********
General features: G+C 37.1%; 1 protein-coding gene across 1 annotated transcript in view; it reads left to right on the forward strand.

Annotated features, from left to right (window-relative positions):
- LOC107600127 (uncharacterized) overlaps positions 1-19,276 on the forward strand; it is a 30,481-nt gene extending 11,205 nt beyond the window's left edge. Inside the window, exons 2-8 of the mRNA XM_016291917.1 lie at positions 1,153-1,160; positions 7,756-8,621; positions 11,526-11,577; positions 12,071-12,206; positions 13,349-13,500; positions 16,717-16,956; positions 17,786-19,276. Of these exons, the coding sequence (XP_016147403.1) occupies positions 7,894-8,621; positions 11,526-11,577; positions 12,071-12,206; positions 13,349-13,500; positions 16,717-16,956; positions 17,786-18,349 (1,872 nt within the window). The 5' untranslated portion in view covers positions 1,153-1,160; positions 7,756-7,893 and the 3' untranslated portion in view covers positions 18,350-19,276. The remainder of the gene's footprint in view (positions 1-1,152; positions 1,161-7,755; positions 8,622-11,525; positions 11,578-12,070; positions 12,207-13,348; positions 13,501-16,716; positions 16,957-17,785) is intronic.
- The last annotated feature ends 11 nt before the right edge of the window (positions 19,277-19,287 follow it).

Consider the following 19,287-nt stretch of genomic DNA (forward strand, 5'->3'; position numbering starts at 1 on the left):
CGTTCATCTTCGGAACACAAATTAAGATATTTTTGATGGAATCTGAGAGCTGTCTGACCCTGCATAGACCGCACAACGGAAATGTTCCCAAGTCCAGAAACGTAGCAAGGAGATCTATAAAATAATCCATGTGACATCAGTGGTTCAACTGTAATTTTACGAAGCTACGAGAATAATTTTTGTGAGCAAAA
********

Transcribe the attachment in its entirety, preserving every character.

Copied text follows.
General features: G+C 37.1%; 1 protein-coding gene across 1 annotated transcript in view; it reads left to right on the forward strand.

Annotated features, from left to right (window-relative positions):
- LOC107600127 (uncharacterized) overlaps positions 1-19,276 on the forward strand; it is a 30,481-nt gene extending 11,205 nt beyond the window's left edge. Inside the window, exons 2-8 of the mRNA XM_016291917.1 lie at positions 1,153-1,160; positions 7,756-8,621; positions 11,526-11,577; positions 12,071-12,206; positions 13,349-13,500; positions 16,717-16,956; positions 17,786-19,276. Of these exons, the coding sequence (XP_016147403.1) occupies positions 7,894-8,621; positions 11,526-11,577; positions 12,071-12,206; positions 13,349-13,500; positions 16,717-16,956; positions 17,786-18,349 (1,872 nt within the window). The 5' untranslated portion in view covers positions 1,153-1,160; positions 7,756-7,893 and the 3' untranslated portion in view covers positions 18,350-19,276. The remainder of the gene's footprint in view (positions 1-1,152; positions 1,161-7,755; positions 8,622-11,525; positions 11,578-12,070; positions 12,207-13,348; positions 13,501-16,716; positions 16,957-17,785) is intronic.
- The last annotated feature ends 11 nt before the right edge of the window (positions 19,277-19,287 follow it).

Consider the following 19,287-nt stretch of genomic DNA (forward strand, 5'->3'; position numbering starts at 1 on the left):
CGTTCATCTTCGGAACACAAATTAAGATATTTTTGATGGAATCTGAGAGCTGTCTGACCCTGCATAGACCGCACAACGGAAATGTTCCCAAGTCCAGAAACGTAGCAAGGAGATCTATAAAATAATCCATGTGACATCAGTGGTTCAACTGTAATTTTACGAAGCTACGAGAATAATTTTTGTGAGCAAAA